mentions a certain Takshaka as a highly skilled artist who carved wood. It names a number of
trees the wood from which was used for various purposes. For instance Shaala (teak) and
Kadira a type of hard wood was used for carving images, pillars, gnomon (sanku) and other
durables. Certain other trees are also mentioned as being suitable for pillaras, posts etc:
Khadi, Shaal, Stambak, Shinshipa, Aajkarni, Kshirani, Dhanvan, Pishit, Dhanwalan, Pindi,
Simpa, Rahjadan, and Tinduka.

Trees such as Nibaka (Neem), Panasa (jackfruit), Asana, Sirish, Kaal, Timish, Likuch, Panas,
Saptaparni, wood are said to be best for roofing work.

Coconut, Kramuk, Bamboo, Kitki, Oudumbara (silk cotton etc. wood is suited for hut
constructions, ribs and rafters etc.

However use of certain trees considered holy or godlike was not recommended in temple
construction. The trees such as Ashwattha (Peepal), Vata, Nagrodha (banyan), Chandana
(sandalwood), Kadamba, Badari, Shami, Bilva, Parijatha, kinsuka, and Bakula, were some
such sacred and godlike trees.

Chandana, Kadira, Saptaparni, Satwak, etc. were used for engraving and carving artwork.
The southern text Shilpa Rathnam states that the wood from the following is not suited for
temple construction.;

Trees from a place of public resort, trees from a village or from the precincts of a temple, trees
that have been burnt, trees in which are birds' nests, trees growing on anthills, trees in which
are honeycombs, trees fruiting out of season, trees supporting creepers, trees in which
maggots dwell, trees growing close to tanks or wells, trees planted in the earth but reared by
constant watering, trees broken by elephants, trees blown down by the wind, trees in burninggrounds, in forsaken places, or in places which had been paraclieris, withered trees, trees in
which snakes live, trees in places where there are hobgoblins, devils, or corpses, trees that
have fallen down of themselves, - these are all bad trees and to be avoided.

Age

The lifetime of a tree was regarded as 103 years. The trees under the age of 16 were Baala
child trees; and those above 50 years of age were Vriddha- trees in their old age. The trees
between the age of 16 and 50 years were regarded most suitable for construction of temple
and homes.

Tall trees of uniform girth without knot and holes, in their youth, grown on dense hilly regions
are most suited for construction of pillars. The trees that are white under the bark are in the
best category; followed by those having red, yellow and dark interiors; in that order. The juicy
or milky trees are preferable.

Gender

The trees that are round from the root to its apex, give a gentle fragrance, are deep rooted, are
solid and temperate may be taken as masculine trees, yielding male wood.
The feminine trees have slender roots and are thick at apical part, but a much thicker middle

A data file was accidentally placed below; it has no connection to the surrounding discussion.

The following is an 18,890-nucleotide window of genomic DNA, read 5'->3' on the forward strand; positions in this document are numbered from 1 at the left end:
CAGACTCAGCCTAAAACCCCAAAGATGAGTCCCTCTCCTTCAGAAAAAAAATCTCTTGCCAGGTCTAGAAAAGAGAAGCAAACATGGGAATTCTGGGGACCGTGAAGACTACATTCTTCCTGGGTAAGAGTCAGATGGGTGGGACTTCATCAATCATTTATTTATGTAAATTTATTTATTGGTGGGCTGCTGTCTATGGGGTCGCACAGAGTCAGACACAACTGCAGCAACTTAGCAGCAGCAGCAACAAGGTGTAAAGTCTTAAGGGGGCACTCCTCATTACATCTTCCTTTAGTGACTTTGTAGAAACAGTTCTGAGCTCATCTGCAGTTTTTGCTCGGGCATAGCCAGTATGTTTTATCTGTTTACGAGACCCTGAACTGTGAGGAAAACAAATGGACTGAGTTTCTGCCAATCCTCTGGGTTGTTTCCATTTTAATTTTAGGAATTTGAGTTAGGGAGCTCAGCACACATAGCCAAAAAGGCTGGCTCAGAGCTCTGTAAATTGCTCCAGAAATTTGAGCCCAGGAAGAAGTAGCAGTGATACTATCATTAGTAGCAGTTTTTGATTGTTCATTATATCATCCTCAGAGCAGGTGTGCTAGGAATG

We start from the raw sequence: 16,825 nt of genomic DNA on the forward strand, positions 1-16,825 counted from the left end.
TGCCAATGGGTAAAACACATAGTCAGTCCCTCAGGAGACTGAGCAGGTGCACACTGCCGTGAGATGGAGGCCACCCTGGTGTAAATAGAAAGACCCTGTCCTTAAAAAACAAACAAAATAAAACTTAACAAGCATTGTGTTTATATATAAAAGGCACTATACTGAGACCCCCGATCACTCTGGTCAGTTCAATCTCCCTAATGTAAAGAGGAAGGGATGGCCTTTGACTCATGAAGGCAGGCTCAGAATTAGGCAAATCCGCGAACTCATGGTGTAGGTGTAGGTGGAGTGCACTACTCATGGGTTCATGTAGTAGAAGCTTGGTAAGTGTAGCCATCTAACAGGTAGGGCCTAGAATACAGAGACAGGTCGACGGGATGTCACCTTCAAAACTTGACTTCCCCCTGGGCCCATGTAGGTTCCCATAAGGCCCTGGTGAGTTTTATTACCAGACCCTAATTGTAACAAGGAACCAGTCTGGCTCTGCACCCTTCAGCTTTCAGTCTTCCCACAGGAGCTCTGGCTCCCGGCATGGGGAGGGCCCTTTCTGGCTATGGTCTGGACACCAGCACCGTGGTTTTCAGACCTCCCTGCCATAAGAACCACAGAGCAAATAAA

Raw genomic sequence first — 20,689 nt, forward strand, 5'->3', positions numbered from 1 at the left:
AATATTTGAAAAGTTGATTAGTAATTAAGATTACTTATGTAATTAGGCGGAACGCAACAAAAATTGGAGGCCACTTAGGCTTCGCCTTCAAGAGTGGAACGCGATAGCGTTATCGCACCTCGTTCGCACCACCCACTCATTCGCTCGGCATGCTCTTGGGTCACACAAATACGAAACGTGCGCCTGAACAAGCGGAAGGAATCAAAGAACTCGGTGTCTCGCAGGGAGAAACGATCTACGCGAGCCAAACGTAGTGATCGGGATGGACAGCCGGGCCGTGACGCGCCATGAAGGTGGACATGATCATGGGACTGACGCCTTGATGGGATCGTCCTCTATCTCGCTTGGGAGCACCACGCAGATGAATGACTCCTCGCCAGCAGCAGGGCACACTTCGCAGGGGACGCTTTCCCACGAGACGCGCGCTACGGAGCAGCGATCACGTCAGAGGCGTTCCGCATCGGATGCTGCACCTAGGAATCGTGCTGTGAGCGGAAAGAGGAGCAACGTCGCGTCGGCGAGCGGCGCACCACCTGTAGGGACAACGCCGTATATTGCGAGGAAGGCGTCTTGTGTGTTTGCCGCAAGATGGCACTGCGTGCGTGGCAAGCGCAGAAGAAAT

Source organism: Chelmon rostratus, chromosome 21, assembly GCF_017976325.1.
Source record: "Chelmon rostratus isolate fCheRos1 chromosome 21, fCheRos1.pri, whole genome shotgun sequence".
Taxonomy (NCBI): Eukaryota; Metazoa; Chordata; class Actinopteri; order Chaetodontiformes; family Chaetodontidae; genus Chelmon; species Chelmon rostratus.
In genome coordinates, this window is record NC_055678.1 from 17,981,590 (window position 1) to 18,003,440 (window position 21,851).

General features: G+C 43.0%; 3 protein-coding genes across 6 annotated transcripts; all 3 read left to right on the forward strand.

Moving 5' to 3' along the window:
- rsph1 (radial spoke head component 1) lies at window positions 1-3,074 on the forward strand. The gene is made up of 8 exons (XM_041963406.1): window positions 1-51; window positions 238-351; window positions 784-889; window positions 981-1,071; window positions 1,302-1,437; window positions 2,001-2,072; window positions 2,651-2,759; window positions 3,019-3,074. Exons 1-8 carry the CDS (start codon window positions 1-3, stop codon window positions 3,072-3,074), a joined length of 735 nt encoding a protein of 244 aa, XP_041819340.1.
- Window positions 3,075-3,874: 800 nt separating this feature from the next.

part with no fragrance or odor in the wood.
The wood should be straight and without any knot, crevice or cavity. The structure built by
joining such male and female wood last for centuries
Neuter Trees
Slender and long in the middle of the trunk and having a thick head, is a genderless tree. While
the male trees serve for pillars; female trees for wall-plates, beams, and capitals; the
hermaphrodite trees serve for cross-joists, joists, and rafters.
Agastya Samhita has described the wood that is to be used in a chariot, boat or an aircraft. A
youthful and healthy tree should be cut and its bark removed, thereafter, it should be cut in
squares after which are to be transported to the workshop where these pieces should be
stored upon spread out sand in an orderly manner for 3 to 8 months for seasoning. The root
and apex sides must be marked because in pillars the root side is to be kept down and apex
part up.
As far as possible, only one type of wood may be used for one particular construction. The
use of more than tree types of wood in a construction is not recommended.
It is said the ISI standard A-883-1957 regarding a wooden items is based on the specification s
mentioned in the ancient Indian Texts

*****
Precautions in the selection of the building materials:
No used building material should be used.
Stolen and renovated material should never be purchased.
Materials confiscated by the King should not be used.
The wood culled from the trees cut down in a cremation ground; temple, ashram or shrine
should not be utilized.

***
IV.Ayaadi Shadvarga

Ayadi _shadvarga is a matrix of architecture and astrological calculations. According


to Samarangana Sutradhara Ayaadi-shadvarga is a set of six criteria: Aaya, Vyaya, Amsha,
Nakshatra, Yoni and Vara-tithi, which are applied to certain dimensions of the building and its
astrological associations. The purpose of the exercise is to ascertain the longevity of the
house as also the suitability to its owner. These norms are applied to temples too.

The term Aaya could be taken to mean increase or profit; Vyaya - decrease or loss;
Nakshatra,- star of the day; Yoni - source or the orientation of the building; Vara- day of the
week; and Tithi - the day in lunar calendar for construction of building and performing